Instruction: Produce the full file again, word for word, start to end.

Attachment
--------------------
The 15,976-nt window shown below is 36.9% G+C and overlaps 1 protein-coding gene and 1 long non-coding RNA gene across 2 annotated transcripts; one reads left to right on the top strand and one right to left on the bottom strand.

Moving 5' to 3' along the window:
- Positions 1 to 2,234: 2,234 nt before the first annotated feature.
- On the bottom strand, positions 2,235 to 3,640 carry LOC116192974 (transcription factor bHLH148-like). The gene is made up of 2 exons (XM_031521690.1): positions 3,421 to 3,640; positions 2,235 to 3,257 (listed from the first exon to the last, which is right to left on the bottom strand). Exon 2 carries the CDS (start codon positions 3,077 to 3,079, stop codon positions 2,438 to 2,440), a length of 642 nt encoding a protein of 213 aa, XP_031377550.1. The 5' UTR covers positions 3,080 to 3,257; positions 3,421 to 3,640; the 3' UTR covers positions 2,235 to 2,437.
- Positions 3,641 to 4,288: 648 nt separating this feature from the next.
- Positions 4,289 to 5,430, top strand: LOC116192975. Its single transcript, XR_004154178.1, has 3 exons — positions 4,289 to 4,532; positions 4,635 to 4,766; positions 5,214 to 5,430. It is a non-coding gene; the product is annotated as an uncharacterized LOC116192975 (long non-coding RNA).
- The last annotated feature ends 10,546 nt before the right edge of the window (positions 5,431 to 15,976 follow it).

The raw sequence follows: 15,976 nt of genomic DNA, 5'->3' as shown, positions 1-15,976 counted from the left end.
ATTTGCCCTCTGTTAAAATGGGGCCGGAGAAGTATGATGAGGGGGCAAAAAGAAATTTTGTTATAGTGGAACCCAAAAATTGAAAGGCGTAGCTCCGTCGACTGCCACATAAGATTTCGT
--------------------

The 15,976-nt window shown below is 36.9% G+C and overlaps 1 protein-coding gene and 1 long non-coding RNA gene across 2 annotated transcripts; one reads left to right on the top strand and one right to left on the bottom strand.

Moving 5' to 3' along the window:
- Positions 1 to 2,234: 2,234 nt before the first annotated feature.
- On the bottom strand, positions 2,235 to 3,640 carry LOC116192974 (transcription factor bHLH148-like). The gene is made up of 2 exons (XM_031521690.1): positions 3,421 to 3,640; positions 2,235 to 3,257 (listed from the first exon to the last, which is right to left on the bottom strand). Exon 2 carries the CDS (start codon positions 3,077 to 3,079, stop codon positions 2,438 to 2,440), a length of 642 nt encoding a protein of 213 aa, XP_031377550.1. The 5' UTR covers positions 3,080 to 3,257; positions 3,421 to 3,640; the 3' UTR covers positions 2,235 to 2,437.
- Positions 3,641 to 4,288: 648 nt separating this feature from the next.
- Positions 4,289 to 5,430, top strand: LOC116192975. Its single transcript, XR_004154178.1, has 3 exons — positions 4,289 to 4,532; positions 4,635 to 4,766; positions 5,214 to 5,430. It is a non-coding gene; the product is annotated as an uncharacterized LOC116192975 (long non-coding RNA).
- The last annotated feature ends 10,546 nt before the right edge of the window (positions 5,431 to 15,976 follow it).

The raw sequence follows: 15,976 nt of genomic DNA, 5'->3' as shown, positions 1-15,976 counted from the left end.
ATTTGCCCTCTGTTAAAATGGGGCCGGAGAAGTATGATGAGGGGGCAAAAAGAAATTTTGTTATAGTGGAACCCAAAAATTGAAAGGCGTAGCTCCGTCGACTGCCACATAAGATTTCGT